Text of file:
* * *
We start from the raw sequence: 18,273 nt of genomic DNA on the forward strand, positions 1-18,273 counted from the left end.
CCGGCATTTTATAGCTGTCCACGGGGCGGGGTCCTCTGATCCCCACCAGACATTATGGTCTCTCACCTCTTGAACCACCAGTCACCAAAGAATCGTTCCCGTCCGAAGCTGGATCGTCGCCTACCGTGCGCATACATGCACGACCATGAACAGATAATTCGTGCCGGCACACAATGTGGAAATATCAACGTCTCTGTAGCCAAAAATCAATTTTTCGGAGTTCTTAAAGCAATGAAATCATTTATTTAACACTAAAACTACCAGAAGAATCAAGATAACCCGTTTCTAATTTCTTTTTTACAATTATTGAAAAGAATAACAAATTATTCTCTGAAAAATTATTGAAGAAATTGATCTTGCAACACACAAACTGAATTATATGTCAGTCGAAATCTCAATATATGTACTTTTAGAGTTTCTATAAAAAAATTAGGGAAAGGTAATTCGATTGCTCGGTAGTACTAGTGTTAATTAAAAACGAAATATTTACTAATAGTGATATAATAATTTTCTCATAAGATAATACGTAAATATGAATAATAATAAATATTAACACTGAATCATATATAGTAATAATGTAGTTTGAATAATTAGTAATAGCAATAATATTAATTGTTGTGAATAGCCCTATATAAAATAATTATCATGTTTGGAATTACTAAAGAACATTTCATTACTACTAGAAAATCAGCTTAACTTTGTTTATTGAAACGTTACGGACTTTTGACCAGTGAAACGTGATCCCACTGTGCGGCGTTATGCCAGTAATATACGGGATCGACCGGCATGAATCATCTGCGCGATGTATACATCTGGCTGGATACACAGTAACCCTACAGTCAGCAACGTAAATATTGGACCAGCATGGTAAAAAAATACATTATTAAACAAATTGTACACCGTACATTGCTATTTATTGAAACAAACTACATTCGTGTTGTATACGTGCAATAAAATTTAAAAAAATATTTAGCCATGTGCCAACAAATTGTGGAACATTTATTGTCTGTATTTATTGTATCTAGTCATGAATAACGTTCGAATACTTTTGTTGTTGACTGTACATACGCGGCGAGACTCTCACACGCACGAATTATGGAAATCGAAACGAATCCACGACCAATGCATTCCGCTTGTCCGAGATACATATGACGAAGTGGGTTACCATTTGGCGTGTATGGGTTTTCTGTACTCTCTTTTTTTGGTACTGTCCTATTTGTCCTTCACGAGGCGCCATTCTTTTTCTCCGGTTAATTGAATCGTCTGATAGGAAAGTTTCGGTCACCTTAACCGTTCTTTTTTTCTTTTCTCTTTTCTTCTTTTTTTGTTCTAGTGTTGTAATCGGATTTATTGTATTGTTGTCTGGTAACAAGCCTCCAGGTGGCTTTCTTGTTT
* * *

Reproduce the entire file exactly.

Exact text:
We start from the raw sequence: 18,273 nt of genomic DNA on the forward strand, positions 1-18,273 counted from the left end.
CCGGCATTTTATAGCTGTCCACGGGGCGGGGTCCTCTGATCCCCACCAGACATTATGGTCTCTCACCTCTTGAACCACCAGTCACCAAAGAATCGTTCCCGTCCGAAGCTGGATCGTCGCCTACCGTGCGCATACATGCACGACCATGAACAGATAATTCGTGCCGGCACACAATGTGGAAATATCAACGTCTCTGTAGCCAAAAATCAATTTTTCGGAGTTCTTAAAGCAATGAAATCATTTATTTAACACTAAAACTACCAGAAGAATCAAGATAACCCGTTTCTAATTTCTTTTTTACAATTATTGAAAAGAATAACAAATTATTCTCTGAAAAATTATTGAAGAAATTGATCTTGCAACACACAAACTGAATTATATGTCAGTCGAAATCTCAATATATGTACTTTTAGAGTTTCTATAAAAAAATTAGGGAAAGGTAATTCGATTGCTCGGTAGTACTAGTGTTAATTAAAAACGAAATATTTACTAATAGTGATATAATAATTTTCTCATAAGATAATACGTAAATATGAATAATAATAAATATTAACACTGAATCATATATAGTAATAATGTAGTTTGAATAATTAGTAATAGCAATAATATTAATTGTTGTGAATAGCCCTATATAAAATAATTATCATGTTTGGAATTACTAAAGAACATTTCATTACTACTAGAAAATCAGCTTAACTTTGTTTATTGAAACGTTACGGACTTTTGACCAGTGAAACGTGATCCCACTGTGCGGCGTTATGCCAGTAATATACGGGATCGACCGGCATGAATCATCTGCGCGATGTATACATCTGGCTGGATACACAGTAACCCTACAGTCAGCAACGTAAATATTGGACCAGCATGGTAAAAAAATACATTATTAAACAAATTGTACACCGTACATTGCTATTTATTGAAACAAACTACATTCGTGTTGTATACGTGCAATAAAATTTAAAAAAATATTTAGCCATGTGCCAACAAATTGTGGAACATTTATTGTCTGTATTTATTGTATCTAGTCATGAATAACGTTCGAATACTTTTGTTGTTGACTGTACATACGCGGCGAGACTCTCACACGCACGAATTATGGAAATCGAAACGAATCCACGACCAATGCATTCCGCTTGTCCGAGATACATATGACGAAGTGGGTTACCATTTGGCGTGTATGGGTTTTCTGTACTCTCTTTTTTTGGTACTGTCCTATTTGTCCTTCACGAGGCGCCATTCTTTTTCTCCGGTTAATTGAATCGTCTGATAGGAAAGTTTCGGTCACCTTAACCGTTCTTTTTTTCTTTTCTCTTTTCTTCTTTTTTTGTTCTAGTGTTGTAATCGGATTTATTGTATTGTTGTCTGGTAACAAGCCTCCAGGTGGCTTTCTTGTTT